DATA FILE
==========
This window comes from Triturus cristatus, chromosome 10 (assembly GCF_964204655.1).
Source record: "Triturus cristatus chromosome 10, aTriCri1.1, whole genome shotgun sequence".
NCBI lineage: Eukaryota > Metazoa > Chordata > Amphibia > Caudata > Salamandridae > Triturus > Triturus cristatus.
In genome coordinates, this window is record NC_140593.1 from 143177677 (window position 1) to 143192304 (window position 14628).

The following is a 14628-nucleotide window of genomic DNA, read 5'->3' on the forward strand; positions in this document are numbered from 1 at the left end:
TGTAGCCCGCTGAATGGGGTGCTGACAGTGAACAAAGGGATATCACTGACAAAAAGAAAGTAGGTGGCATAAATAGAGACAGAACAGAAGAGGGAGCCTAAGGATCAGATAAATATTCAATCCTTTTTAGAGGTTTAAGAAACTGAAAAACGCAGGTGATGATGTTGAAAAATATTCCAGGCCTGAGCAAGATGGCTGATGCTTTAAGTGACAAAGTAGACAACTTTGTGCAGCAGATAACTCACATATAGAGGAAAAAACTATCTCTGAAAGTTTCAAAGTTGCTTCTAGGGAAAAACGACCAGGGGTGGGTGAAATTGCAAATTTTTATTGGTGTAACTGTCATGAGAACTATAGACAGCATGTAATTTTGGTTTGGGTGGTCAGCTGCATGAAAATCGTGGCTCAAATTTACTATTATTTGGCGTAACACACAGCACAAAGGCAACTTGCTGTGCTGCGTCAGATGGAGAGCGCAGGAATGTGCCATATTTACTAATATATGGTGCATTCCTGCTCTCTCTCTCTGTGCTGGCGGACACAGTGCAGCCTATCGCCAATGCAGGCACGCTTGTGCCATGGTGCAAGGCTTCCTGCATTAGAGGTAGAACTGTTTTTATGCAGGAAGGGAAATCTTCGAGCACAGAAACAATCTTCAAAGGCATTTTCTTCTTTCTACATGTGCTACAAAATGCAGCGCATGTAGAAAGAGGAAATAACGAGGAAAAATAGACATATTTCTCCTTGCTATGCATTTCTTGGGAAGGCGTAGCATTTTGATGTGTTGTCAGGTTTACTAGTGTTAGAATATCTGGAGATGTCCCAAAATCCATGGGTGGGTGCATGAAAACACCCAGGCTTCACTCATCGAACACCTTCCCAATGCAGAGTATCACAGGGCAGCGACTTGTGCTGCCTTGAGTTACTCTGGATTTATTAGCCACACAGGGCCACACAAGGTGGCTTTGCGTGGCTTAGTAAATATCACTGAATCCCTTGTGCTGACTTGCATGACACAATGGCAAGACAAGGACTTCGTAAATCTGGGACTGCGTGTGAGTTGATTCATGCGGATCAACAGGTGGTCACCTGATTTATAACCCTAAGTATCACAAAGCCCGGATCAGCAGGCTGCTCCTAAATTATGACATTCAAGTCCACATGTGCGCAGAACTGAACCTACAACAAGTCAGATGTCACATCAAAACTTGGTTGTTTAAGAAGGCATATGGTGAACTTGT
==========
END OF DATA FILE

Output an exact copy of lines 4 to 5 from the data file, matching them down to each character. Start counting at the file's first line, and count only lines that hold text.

In genome coordinates, this window is record NC_140593.1 from 143177677 (window position 1) to 143192304 (window position 14628).

The following is a 14628-nucleotide window of genomic DNA, read 5'->3' on the forward strand; positions in this document are numbered from 1 at the left end: